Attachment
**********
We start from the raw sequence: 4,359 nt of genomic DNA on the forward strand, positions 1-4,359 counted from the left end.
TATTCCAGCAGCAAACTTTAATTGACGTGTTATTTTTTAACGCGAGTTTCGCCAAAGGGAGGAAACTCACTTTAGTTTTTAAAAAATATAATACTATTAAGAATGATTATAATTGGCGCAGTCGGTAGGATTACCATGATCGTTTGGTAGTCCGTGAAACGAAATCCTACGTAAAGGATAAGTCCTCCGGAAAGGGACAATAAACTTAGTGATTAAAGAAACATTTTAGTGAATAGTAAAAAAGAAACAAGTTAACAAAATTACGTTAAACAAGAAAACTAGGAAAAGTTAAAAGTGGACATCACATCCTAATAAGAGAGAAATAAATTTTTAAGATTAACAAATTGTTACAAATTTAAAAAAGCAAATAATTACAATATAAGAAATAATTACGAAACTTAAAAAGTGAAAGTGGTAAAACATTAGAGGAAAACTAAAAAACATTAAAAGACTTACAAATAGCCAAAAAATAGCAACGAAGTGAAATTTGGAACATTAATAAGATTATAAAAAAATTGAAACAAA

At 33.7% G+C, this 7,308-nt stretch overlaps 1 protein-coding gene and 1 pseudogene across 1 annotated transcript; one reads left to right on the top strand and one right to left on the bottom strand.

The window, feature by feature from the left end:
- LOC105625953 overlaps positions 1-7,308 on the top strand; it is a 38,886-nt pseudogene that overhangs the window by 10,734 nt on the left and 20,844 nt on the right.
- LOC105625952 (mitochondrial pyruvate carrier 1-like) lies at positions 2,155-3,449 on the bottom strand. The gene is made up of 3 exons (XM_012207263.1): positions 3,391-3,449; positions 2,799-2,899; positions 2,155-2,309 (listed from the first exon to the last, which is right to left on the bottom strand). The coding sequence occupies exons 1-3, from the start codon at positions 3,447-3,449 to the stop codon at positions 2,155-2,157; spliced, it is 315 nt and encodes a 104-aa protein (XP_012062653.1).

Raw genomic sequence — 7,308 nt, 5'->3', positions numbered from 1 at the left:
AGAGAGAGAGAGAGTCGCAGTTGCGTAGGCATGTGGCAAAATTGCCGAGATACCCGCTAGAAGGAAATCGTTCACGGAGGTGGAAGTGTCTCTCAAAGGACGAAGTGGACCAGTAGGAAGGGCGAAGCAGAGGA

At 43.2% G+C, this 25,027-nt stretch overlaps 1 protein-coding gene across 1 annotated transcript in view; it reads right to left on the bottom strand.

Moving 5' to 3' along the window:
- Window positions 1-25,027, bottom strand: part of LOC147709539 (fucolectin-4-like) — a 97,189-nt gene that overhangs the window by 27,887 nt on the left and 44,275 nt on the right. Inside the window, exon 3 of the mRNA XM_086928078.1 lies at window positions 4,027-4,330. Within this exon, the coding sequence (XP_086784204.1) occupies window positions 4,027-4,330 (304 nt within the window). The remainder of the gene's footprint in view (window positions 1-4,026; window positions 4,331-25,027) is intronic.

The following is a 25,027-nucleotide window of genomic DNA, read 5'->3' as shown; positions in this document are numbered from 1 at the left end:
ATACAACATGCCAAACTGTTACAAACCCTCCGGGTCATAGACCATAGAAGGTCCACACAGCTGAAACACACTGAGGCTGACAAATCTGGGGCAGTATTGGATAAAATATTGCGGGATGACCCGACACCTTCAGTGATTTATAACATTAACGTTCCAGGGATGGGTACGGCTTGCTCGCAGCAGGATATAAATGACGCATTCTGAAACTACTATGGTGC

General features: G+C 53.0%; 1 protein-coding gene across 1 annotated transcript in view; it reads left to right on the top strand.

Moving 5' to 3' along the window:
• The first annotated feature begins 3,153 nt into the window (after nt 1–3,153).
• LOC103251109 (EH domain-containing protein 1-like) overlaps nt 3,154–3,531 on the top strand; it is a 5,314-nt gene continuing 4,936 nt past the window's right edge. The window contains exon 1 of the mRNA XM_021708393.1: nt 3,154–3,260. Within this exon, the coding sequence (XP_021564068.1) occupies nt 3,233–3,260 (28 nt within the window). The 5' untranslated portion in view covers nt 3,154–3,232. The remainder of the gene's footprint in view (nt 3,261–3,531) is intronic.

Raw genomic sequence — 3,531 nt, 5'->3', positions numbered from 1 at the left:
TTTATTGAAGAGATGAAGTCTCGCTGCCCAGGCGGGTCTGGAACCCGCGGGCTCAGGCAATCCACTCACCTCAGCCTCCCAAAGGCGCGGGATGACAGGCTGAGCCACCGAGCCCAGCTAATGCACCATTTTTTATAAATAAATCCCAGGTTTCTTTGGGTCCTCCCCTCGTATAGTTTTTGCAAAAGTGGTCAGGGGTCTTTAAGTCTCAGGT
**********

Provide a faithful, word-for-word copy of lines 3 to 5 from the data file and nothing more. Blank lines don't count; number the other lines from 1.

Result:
At 33.7% G+C, this 7,308-nt stretch overlaps 1 protein-coding gene and 1 pseudogene across 1 annotated transcript; one reads left to right on the top strand and one right to left on the bottom strand.

The window, feature by feature from the left end:
- LOC105625953 overlaps positions 1-7,308 on the top strand; it is a 38,886-nt pseudogene that overhangs the window by 10,734 nt on the left and 20,844 nt on the right.